Medications

Medication doesn't help kids with ADHD learn, study finds

For decades, most physicians, parents and teachers have believed that stimulant medications help children with attention deficit hyperactivity disorder (ADHD) learn. However, in the first study of its kind, researchers at ...

Health

Diet plays key role in ADHD symptoms in children

Here's a good reason for children with attention deficit hyperactivity disorder (ADHD) to eat their fruits and vegetables: It may help reduce inattention issues, a new study suggests.

Attention deficit disorders

Vitamins, minerals improve symptoms for children with ADHD

Children with ADHD and emotional dysregulation who were given a micronutrient-dense formula made of all known vitamins and essential minerals were three times more likely to have better concentration and improved moods, research ...

Psychology & Psychiatry

Two in five adults with ADHD are in excellent mental health

A new nationally representative study published online in the International Journal of Applied Positive Psychology found two in five adults (42%) with attention deficit hyperactivity disorder (ADHD) were in excellent mental ...

Obstetrics & gynaecology

Smoking during pregnancy may not cause ADHD in children after all

A new systematic review and meta-analysis published in the scientific journal Addiction and led by University of Bristol researchers shows that maternal prenatal smoking is associated with offspring attention-deficit hyperactivity ...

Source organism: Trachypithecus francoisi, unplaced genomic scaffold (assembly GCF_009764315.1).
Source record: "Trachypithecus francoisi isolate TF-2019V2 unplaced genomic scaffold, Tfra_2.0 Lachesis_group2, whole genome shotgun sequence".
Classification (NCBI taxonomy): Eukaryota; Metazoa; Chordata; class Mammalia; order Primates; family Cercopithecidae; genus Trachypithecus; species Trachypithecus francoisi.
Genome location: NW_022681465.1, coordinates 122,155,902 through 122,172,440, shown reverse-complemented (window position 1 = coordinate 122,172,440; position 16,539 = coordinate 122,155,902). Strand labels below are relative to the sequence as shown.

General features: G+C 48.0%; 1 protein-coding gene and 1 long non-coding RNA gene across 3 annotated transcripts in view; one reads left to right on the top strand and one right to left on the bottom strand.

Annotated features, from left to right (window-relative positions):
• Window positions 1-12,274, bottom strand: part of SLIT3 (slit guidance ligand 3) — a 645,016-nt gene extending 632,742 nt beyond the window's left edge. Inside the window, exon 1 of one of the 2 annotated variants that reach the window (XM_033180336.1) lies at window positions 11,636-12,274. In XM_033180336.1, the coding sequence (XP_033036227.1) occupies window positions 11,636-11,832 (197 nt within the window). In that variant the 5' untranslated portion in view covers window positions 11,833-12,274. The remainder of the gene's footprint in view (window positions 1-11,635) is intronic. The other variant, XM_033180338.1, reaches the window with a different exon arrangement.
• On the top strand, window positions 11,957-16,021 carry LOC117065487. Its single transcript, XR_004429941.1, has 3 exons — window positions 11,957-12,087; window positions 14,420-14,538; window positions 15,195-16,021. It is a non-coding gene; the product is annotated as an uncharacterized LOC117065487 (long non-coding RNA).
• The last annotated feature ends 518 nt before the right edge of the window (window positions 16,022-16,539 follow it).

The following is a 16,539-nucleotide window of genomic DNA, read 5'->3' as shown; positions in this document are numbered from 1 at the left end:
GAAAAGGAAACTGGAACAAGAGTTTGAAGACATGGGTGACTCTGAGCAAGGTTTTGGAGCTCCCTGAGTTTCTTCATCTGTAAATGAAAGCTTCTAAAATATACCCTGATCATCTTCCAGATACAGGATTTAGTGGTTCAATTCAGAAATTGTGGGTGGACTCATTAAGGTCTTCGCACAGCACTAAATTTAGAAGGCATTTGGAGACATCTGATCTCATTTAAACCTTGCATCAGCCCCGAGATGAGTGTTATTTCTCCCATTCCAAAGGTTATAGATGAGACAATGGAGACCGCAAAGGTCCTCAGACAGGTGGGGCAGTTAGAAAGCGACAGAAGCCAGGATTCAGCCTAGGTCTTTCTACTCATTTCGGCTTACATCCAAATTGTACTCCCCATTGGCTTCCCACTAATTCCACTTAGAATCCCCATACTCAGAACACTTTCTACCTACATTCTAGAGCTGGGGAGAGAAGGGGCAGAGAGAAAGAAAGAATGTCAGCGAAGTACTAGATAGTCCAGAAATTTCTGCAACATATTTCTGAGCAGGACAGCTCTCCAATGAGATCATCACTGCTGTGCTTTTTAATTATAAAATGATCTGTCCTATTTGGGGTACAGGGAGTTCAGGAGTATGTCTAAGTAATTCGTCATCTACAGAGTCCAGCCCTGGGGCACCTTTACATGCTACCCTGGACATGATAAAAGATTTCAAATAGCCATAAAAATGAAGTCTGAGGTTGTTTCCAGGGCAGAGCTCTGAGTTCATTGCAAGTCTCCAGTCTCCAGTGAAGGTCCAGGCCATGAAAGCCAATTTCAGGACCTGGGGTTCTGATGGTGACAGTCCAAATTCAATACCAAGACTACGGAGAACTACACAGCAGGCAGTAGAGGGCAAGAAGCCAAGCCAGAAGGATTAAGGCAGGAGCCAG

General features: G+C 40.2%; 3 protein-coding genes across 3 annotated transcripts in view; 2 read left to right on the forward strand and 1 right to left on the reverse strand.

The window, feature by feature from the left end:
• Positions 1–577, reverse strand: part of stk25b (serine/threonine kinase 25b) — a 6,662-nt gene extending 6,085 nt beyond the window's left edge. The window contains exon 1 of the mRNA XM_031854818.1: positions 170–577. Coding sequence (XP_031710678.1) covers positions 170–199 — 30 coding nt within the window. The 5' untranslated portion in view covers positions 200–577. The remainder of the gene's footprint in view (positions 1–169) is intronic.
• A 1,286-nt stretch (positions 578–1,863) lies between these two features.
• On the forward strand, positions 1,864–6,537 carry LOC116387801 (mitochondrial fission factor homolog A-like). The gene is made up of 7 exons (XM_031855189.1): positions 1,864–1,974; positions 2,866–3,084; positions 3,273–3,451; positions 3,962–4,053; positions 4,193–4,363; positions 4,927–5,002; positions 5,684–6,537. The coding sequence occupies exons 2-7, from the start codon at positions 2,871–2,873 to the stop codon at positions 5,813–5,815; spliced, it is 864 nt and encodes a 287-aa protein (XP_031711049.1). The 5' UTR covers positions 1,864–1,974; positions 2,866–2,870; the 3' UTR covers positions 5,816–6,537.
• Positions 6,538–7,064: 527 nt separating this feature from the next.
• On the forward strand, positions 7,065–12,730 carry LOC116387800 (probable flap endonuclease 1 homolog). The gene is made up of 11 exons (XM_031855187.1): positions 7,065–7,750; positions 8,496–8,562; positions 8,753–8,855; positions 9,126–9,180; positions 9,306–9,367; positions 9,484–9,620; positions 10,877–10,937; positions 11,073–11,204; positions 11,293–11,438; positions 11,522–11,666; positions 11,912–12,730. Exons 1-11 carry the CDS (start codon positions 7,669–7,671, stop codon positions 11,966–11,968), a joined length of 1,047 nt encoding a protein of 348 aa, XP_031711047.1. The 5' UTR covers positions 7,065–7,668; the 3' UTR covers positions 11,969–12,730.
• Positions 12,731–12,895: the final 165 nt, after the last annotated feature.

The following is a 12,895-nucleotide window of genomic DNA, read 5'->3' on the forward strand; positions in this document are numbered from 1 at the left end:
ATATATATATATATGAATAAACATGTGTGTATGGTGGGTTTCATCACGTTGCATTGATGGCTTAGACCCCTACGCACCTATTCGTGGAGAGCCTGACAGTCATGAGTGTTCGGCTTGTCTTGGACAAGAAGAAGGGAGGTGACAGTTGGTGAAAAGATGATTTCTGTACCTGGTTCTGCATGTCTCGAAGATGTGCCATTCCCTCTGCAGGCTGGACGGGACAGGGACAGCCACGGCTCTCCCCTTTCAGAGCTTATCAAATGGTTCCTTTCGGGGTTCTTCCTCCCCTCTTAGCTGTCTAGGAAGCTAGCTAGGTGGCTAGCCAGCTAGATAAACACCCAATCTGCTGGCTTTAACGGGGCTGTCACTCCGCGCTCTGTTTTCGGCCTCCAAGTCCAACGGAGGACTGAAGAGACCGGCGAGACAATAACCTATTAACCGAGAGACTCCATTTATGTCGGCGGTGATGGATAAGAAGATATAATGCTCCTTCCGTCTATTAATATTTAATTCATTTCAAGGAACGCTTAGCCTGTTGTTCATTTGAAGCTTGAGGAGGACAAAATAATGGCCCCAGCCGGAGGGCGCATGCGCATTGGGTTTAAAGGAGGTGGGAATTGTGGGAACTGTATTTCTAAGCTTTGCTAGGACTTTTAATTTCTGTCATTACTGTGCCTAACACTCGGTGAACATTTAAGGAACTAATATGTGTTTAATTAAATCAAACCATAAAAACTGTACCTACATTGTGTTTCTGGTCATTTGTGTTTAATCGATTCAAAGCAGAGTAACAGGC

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Attention deficit hyperactivity disorder (ADHD) is a developmental disorder. It is characterized primarily by "the co-existence of attentional problems and hyperactivity, with each behavior occurring infrequently alone" and symptoms starting before seven years of age.

ADHD is the most commonly studied and diagnosed psychiatric disorder in children, affecting about 3 to 5 percent of children globally and diagnosed in about 2 to 16 percent of school aged children. It is a chronic disorder with 30 to 50 percent of those individuals diagnosed in childhood continuing to have symptoms into adulthood. Adolescents and adults with ADHD tend to develop coping mechanisms to compensate for some or all of their impairments. It is estimated that 4.7 percent of American adults live with ADHD. Standardized rating scales such as the World Health Organization's Adult ADHD Self-Report Scale can be used for ADHD screening and assessment of the disorder's symptoms' severity.

ADHD is diagnosed two to four times more frequently in boys than in girls, though studies suggest this discrepancy may be partially due to subjective bias of referring teachers. ADHD management usually involves some combination of medications, behavior modifications, lifestyle changes, and counseling. Its symptoms can be difficult to differentiate from other disorders, increasing the likelihood that the diagnosis of ADHD will be missed. In addition, most clinicians have not received formal training in the assessment and treatment of ADHD, in particular in adult patients.

ADHD and its diagnosis and treatment have been considered controversial since the 1970s. The controversies have involved clinicians, teachers, policymakers, parents and the media. Topics include ADHD's causes, and the use of stimulant medications in its treatment. Most healthcare providers accept that ADHD is a genuine disorder with debate in the scientific community centering mainly around how it is diagnosed and treated. The American Medical Association concluded in 1998 that the diagnostic criteria for ADHD are based on extensive research and, if applied appropriately, lead to the diagnosis with high reliability.

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